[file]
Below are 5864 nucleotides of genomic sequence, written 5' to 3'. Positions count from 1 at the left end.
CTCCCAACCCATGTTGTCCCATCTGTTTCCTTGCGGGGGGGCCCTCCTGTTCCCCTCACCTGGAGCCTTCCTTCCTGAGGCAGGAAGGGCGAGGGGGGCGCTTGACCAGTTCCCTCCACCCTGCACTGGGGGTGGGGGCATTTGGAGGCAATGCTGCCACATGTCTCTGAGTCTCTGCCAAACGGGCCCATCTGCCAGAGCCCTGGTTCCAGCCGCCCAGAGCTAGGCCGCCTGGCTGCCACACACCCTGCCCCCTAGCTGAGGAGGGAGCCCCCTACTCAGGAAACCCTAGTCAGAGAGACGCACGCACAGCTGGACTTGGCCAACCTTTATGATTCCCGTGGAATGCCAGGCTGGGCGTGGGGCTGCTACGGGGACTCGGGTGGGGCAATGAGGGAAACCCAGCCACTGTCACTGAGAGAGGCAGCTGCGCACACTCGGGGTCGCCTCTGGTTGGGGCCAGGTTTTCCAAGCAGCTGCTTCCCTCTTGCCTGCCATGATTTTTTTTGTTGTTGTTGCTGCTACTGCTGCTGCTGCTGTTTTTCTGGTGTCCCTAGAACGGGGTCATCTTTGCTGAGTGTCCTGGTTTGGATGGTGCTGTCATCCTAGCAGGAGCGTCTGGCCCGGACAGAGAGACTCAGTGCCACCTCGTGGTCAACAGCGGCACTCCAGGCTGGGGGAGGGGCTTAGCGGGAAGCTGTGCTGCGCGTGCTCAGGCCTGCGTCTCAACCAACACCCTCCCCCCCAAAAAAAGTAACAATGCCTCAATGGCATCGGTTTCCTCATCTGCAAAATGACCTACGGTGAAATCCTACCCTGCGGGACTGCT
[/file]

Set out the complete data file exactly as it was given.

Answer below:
Below are 5864 nucleotides of genomic sequence, written 5' to 3'. Positions count from 1 at the left end.
CTCCCAACCCATGTTGTCCCATCTGTTTCCTTGCGGGGGGGCCCTCCTGTTCCCCTCACCTGGAGCCTTCCTTCCTGAGGCAGGAAGGGCGAGGGGGGCGCTTGACCAGTTCCCTCCACCCTGCACTGGGGGTGGGGGCATTTGGAGGCAATGCTGCCACATGTCTCTGAGTCTCTGCCAAACGGGCCCATCTGCCAGAGCCCTGGTTCCAGCCGCCCAGAGCTAGGCCGCCTGGCTGCCACACACCCTGCCCCCTAGCTGAGGAGGGAGCCCCCTACTCAGGAAACCCTAGTCAGAGAGACGCACGCACAGCTGGACTTGGCCAACCTTTATGATTCCCGTGGAATGCCAGGCTGGGCGTGGGGCTGCTACGGGGACTCGGGTGGGGCAATGAGGGAAACCCAGCCACTGTCACTGAGAGAGGCAGCTGCGCACACTCGGGGTCGCCTCTGGTTGGGGCCAGGTTTTCCAAGCAGCTGCTTCCCTCTTGCCTGCCATGATTTTTTTTGTTGTTGTTGCTGCTACTGCTGCTGCTGCTGTTTTTCTGGTGTCCCTAGAACGGGGTCATCTTTGCTGAGTGTCCTGGTTTGGATGGTGCTGTCATCCTAGCAGGAGCGTCTGGCCCGGACAGAGAGACTCAGTGCCACCTCGTGGTCAACAGCGGCACTCCAGGCTGGGGGAGGGGCTTAGCGGGAAGCTGTGCTGCGCGTGCTCAGGCCTGCGTCTCAACCAACACCCTCCCCCCCAAAAAAAGTAACAATGCCTCAATGGCATCGGTTTCCTCATCTGCAAAATGACCTACGGTGAAATCCTACCCTGCGGGACTGCT